Devitrification, any fix after the fact?
- January 23, 2010 at 3:55 pm #9368
still having fun with the new kiln (Caldera) and I was fusing some small jewelry pieces this time. Pieces on top shelf were fine, but most on bottom shelf have the “scum” on them. I’ve checked into the causes of this, and perhaps I didn’t get them clean enough (would shelf lying on the kiln floor contribute?). Is there any way to correct it on those pieces, though, or are they garbage at this point? If garbage, does that mean just throw them out, or can I reuse in a pot melt or break them up to add to something else later?
SherrieBJanuary 24, 2010 at 5:49 pm #11486AnonymousInactiveJanuary 24, 2010 at 6:38 pm #11485
SherrieBJanuary 25, 2010 at 11:52 pm #11484Caren JohnsonParticipant
This is an interesting subject because I have been firing some rather large pieces, and they break if cooled too quickly. I am having a hard time deciding how to cool them more slowly withoug risking devitirfication as well. And in your experience, fusers, would the devitification spray prevent both these occurrences? Thanks, CarenJanuary 26, 2010 at 3:31 pm #11487bookie13Participant
Devit on cabs is usually caused by your not grinding the edge fine enough. Many people use a 120 grit bit to grind their cabs. If you fuse those, you will get scum. You need to grind much finer (320 minimum) and then add a light coating of some devit agent (spray A, clearcoat, etc).
As to cooling, devit forms above 1200°F. thermal shock happens below 1000°F. So if you crash your kiln below1200 you will not have to worry about adding to the potential of devit. Having said that, most of the major glass manufacturers’ glass is devit resistant and will not likely have devit unless you are doing multiple firings or firing very high.
Web Site http://www.kaiserglass.com
Glass Classes: http://www.Kaiserglass.com/classes.htmlJanuary 26, 2010 at 4:22 pm #11488Caren JohnsonParticipant
This site is so helpful! You all are so willing to share your experiences and knowledge!
CarenJanuary 28, 2010 at 3:39 pm #11489
SherrieBJanuary 30, 2010 at 6:21 pm #11490AnonymousInactiveFebruary 1, 2010 at 5:28 pm #11491
Thanks Paul, I will try that. My husband swears we have a sandblaster, but knows not where…
SherrieBFebruary 2, 2010 at 3:15 pm #11492AnonymousInactiveMay 29, 2010 at 2:22 pm #11493tzirlenParticipant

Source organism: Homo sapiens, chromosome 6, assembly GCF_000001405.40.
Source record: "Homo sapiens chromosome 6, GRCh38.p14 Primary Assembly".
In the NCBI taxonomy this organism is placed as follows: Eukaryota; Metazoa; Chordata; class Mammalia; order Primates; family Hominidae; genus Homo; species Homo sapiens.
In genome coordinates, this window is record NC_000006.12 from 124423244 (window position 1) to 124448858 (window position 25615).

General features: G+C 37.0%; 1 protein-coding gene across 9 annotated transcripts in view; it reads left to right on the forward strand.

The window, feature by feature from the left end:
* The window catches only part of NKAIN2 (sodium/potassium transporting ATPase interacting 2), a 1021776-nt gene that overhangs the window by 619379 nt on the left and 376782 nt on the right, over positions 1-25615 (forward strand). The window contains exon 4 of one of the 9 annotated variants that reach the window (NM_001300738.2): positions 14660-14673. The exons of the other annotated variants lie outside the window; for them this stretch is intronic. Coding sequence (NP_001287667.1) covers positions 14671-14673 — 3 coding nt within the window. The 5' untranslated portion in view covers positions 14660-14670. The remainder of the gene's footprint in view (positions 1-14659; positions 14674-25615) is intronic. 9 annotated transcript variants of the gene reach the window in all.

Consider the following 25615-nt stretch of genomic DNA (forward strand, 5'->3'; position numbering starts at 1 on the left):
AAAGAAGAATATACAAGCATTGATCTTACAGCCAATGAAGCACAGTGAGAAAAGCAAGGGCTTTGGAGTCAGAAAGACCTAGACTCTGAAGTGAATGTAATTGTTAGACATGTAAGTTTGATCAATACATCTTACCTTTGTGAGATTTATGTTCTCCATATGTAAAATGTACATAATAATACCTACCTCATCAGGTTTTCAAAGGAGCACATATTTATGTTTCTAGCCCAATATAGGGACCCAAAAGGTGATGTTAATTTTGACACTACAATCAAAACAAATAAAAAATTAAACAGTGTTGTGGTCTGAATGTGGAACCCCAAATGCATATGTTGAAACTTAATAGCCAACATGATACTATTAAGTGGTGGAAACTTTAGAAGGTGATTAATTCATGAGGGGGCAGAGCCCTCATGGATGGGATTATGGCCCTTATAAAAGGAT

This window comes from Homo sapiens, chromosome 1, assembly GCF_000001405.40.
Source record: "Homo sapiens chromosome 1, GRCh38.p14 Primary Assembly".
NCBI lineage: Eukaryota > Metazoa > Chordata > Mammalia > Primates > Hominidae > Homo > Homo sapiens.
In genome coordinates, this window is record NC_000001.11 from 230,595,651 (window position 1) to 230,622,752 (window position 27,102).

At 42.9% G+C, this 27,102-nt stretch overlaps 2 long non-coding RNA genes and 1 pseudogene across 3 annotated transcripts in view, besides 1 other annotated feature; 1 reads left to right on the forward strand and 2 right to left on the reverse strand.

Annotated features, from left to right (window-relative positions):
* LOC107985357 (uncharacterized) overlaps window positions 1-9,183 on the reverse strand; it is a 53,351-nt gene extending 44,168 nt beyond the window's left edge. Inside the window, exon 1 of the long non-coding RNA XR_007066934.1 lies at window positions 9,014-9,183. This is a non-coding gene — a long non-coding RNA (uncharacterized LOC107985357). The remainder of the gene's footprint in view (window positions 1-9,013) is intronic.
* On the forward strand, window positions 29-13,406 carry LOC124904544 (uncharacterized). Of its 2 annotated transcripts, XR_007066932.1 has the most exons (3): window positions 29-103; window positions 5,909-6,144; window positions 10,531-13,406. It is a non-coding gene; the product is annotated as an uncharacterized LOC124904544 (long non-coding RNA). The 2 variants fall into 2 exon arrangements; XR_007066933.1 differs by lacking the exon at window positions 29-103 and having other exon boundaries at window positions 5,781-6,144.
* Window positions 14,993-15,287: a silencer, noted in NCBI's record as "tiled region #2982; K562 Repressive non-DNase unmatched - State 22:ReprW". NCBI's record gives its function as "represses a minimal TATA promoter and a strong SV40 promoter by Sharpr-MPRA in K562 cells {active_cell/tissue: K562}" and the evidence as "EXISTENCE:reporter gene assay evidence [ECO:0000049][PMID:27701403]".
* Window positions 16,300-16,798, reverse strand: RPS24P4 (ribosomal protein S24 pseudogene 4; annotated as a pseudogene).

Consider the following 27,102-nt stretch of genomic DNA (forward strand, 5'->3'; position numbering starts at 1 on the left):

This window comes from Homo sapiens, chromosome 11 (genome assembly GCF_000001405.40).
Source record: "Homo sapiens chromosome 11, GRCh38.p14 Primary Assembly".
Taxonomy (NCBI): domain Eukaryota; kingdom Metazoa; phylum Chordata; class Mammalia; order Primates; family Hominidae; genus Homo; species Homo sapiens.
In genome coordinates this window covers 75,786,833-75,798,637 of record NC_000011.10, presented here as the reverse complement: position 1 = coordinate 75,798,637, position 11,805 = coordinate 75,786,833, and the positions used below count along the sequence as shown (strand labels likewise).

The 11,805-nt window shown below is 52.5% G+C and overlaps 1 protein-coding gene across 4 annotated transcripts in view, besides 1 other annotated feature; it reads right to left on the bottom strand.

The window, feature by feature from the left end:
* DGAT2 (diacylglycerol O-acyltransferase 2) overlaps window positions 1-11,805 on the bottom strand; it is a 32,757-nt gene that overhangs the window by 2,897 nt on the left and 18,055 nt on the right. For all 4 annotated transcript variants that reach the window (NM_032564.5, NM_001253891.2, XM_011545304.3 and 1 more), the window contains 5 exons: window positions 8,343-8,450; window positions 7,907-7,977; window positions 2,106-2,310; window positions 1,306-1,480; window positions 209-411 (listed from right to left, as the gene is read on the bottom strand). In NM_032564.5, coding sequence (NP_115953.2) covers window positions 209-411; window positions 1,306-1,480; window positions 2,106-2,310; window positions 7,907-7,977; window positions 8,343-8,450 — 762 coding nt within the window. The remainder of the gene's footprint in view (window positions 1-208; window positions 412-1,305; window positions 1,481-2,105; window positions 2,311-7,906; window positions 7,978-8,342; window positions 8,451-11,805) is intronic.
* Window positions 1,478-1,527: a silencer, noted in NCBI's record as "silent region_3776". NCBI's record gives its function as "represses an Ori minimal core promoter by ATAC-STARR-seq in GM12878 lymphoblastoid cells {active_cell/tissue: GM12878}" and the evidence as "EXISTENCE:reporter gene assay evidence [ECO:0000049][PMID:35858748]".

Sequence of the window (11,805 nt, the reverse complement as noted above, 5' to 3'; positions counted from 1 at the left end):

What did you use to sift that thin layer of powder? I tried this fix and my results weren’t great because I couldn’t get that thin, even layer I was looking for. Thanks!May 30, 2010 at 2:10 pm #11494thomas deckerParticipant
you can also use an eching cream and than re fire I have used etch all but any etching cream should work.
I have done this several times and it works really well , just make sure that you clean the piece very well after you etch the glass , It’s like sandblasting without the blaster. )
Thomas DeckerJuly 29, 2015 at 5:19 pm #11495WackyPupParticipant
I also have a caldera, & I would love to know how you’re getting two shelves in it. Are they 7 inch shelves? Do you have them staggered? When I tried two shelves the top shelf and bottom shelf were two totally different fusing experiencesSeptember 19, 2022 at 11:43 pm #16000freebeachesParticipant
After the tak of flowers and islands and a moon on to the base of green field, the field shows devitrification. 🙁 I did use spray A and still got divit on the base of green but not on the many flowers. Is there any way to get rid of the divit on the green field? I cannot sift clear because I would have to fire up to 1400 and that temp would loose the definition of the components. boo hoo… any help would be greatly appreciated.November 30, 2022 at 9:28 pm #16001bigtexunParticipant
I use whatever cold-work tooling that is appropriate, if the pieces are large enough to handle. So far I have a pneumatic wet grinder, and I also use emery paper from home depot, as well as a regular dry belt sander. A sand blaster and a wet belt grinder is on my Christmas list for NEXT year (this year I bought a house with a detached studio for Christmas).
Devit can be very severe if you have some cheap glass with questionable origins, so I try to cap those with a reliable clear thin (or a dusting of clear frit). I am surprised at hearing people fix it rather than removing it and doing a fire polish (or cold work polish). Obviously if you have questionable glass, you should do a compatibility test to confirm you can mix your clear with it successfully.
And yes, dirty glass can appear as devit. Even residues that will disappear completely in firing can leave residue marks. Things like stickers or sharpie ink on the glass and even tape residues will leave marks if not cleaned off first.
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